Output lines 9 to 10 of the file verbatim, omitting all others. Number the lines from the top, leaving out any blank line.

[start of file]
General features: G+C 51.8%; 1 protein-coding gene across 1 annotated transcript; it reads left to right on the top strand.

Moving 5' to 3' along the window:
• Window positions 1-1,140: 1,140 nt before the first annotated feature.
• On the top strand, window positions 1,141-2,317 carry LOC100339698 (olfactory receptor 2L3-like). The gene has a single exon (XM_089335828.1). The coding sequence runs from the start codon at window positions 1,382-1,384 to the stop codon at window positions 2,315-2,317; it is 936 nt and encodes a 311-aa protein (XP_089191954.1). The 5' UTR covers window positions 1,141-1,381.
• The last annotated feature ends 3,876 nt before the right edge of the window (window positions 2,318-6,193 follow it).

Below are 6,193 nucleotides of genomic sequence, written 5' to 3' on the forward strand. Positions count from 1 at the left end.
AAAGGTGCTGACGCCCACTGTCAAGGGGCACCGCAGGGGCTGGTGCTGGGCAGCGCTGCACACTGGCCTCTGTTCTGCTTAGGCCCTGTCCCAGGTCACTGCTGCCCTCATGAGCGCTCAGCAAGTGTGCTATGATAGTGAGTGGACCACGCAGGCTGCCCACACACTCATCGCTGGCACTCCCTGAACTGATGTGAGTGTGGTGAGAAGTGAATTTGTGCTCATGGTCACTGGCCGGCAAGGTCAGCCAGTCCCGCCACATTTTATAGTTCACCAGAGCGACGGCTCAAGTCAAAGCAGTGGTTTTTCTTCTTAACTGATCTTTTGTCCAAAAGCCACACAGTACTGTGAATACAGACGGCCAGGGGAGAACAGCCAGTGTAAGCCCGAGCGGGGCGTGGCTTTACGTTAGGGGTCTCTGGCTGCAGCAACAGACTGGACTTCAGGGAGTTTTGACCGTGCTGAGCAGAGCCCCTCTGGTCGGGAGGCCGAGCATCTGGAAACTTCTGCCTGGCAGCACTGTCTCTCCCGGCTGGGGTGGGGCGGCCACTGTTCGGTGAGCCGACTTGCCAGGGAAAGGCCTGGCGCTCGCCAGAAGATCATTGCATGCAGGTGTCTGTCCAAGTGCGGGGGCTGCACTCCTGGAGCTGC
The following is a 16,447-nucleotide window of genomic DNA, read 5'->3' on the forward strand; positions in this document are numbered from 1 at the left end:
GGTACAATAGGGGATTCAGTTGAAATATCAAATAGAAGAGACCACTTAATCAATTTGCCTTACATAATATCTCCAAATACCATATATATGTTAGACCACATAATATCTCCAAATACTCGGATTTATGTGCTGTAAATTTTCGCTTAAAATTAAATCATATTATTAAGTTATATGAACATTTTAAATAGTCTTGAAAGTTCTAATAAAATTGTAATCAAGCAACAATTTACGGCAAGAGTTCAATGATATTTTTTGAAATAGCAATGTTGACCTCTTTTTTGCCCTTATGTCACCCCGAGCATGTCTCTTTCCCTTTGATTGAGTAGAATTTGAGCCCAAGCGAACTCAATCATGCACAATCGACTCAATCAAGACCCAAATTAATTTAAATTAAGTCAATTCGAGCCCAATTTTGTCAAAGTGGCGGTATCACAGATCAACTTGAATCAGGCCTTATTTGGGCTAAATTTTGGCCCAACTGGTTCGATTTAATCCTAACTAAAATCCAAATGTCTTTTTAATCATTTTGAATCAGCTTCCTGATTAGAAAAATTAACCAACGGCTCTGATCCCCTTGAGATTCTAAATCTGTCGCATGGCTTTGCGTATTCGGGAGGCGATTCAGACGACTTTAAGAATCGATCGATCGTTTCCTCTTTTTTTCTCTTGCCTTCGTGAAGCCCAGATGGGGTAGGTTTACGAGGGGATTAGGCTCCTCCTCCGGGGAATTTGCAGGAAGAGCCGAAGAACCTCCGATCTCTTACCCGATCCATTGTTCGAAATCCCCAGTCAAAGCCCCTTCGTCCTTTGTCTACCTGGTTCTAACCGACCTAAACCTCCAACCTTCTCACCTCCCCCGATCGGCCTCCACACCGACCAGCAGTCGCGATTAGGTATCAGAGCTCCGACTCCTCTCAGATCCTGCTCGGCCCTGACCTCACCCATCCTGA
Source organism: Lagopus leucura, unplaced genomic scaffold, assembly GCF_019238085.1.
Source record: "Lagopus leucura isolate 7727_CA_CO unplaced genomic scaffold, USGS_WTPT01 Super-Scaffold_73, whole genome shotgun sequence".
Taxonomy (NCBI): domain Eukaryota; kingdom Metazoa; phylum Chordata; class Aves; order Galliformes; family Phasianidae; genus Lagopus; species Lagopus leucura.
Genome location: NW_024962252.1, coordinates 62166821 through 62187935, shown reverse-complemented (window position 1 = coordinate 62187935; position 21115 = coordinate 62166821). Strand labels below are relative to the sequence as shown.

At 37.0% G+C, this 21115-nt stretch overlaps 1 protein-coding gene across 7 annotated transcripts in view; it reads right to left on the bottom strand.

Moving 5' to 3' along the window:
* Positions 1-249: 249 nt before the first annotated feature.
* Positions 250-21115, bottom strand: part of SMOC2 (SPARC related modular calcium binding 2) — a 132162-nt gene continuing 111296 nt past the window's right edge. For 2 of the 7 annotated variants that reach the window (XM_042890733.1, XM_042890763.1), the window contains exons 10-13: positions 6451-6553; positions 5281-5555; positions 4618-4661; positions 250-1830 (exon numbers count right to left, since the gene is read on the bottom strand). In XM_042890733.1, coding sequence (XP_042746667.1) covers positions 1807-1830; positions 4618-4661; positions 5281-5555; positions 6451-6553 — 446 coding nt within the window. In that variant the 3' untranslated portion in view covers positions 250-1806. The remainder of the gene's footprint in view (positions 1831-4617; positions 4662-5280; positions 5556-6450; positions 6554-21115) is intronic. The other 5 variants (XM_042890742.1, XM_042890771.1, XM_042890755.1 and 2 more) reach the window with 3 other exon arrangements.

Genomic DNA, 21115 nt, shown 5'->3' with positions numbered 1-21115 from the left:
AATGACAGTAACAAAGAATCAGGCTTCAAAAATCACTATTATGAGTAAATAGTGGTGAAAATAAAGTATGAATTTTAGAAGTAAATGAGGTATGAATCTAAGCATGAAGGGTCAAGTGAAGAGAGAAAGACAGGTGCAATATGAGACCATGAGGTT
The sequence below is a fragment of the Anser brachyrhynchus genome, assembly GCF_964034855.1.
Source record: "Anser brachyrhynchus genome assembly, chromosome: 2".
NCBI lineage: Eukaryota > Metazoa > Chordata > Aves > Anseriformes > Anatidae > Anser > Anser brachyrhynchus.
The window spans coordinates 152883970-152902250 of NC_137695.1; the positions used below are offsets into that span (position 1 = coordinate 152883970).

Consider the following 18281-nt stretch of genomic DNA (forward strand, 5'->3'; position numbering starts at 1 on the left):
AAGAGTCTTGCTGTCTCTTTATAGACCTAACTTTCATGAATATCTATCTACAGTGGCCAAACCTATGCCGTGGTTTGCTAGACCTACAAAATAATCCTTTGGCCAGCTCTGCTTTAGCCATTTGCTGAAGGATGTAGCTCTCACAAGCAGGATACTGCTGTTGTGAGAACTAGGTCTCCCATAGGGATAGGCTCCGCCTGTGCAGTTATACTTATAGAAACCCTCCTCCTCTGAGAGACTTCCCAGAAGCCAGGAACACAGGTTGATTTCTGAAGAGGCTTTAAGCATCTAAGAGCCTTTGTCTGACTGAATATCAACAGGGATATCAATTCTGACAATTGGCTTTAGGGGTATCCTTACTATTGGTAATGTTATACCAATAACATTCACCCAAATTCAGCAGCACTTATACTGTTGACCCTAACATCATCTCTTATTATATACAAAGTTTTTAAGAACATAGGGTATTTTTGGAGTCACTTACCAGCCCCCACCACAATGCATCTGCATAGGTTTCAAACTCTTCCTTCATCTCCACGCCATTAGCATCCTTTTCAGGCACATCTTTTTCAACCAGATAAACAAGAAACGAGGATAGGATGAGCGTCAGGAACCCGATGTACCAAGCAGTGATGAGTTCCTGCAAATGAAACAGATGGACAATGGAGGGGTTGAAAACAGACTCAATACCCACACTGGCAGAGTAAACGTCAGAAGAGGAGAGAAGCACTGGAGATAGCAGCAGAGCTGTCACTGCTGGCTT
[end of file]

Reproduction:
GGTACAATAGGGGATTCAGTTGAAATATCAAATAGAAGAGACCACTTAATCAATTTGCCTTACATAATATCTCCAAATACCATATATATGTTAGACCACATAATATCTCCAAATACTCGGATTTATGTGCTGTAAATTTTCGCTTAAAATTAAATCATATTATTAAGTTATATGAACATTTTAAATAGTCTTGAAAGTTCTAATAAAATTGTAATCAAGCAACAATTTACGGCAAGAGTTCAATGATATTTTTTGAAATAGCAATGTTGACCTCTTTTTTGCCCTTATGTCACCCCGAGCATGTCTCTTTCCCTTTGATTGAGTAGAATTTGAGCCCAAGCGAACTCAATCATGCACAATCGACTCAATCAAGACCCAAATTAATTTAAATTAAGTCAATTCGAGCCCAATTTTGTCAAAGTGGCGGTATCACAGATCAACTTGAATCAGGCCTTATTTGGGCTAAATTTTGGCCCAACTGGTTCGATTTAATCCTAACTAAAATCCAAATGTCTTTTTAATCATTTTGAATCAGCTTCCTGATTAGAAAAATTAACCAACGGCTCTGATCCCCTTGAGATTCTAAATCTGTCGCATGGCTTTGCGTATTCGGGAGGCGATTCAGACGACTTTAAGAATCGATCGATCGTTTCCTCTTTTTTTCTCTTGCCTTCGTGAAGCCCAGATGGGGTAGGTTTACGAGGGGATTAGGCTCCTCCTCCGGGGAATTTGCAGGAAGAGCCGAAGAACCTCCGATCTCTTACCCGATCCATTGTTCGAAATCCCCAGTCAAAGCCCCTTCGTCCTTTGTCTACCTGGTTCTAACCGACCTAAACCTCCAACCTTCTCACCTCCCCCGATCGGCCTCCACACCGACCAGCAGTCGCGATTAGGTATCAGAGCTCCGACTCCTCTCAGATCCTGCTCGGCCCTGACCTCACCCATCCTGA
Source organism: Lagopus leucura, unplaced genomic scaffold, assembly GCF_019238085.1.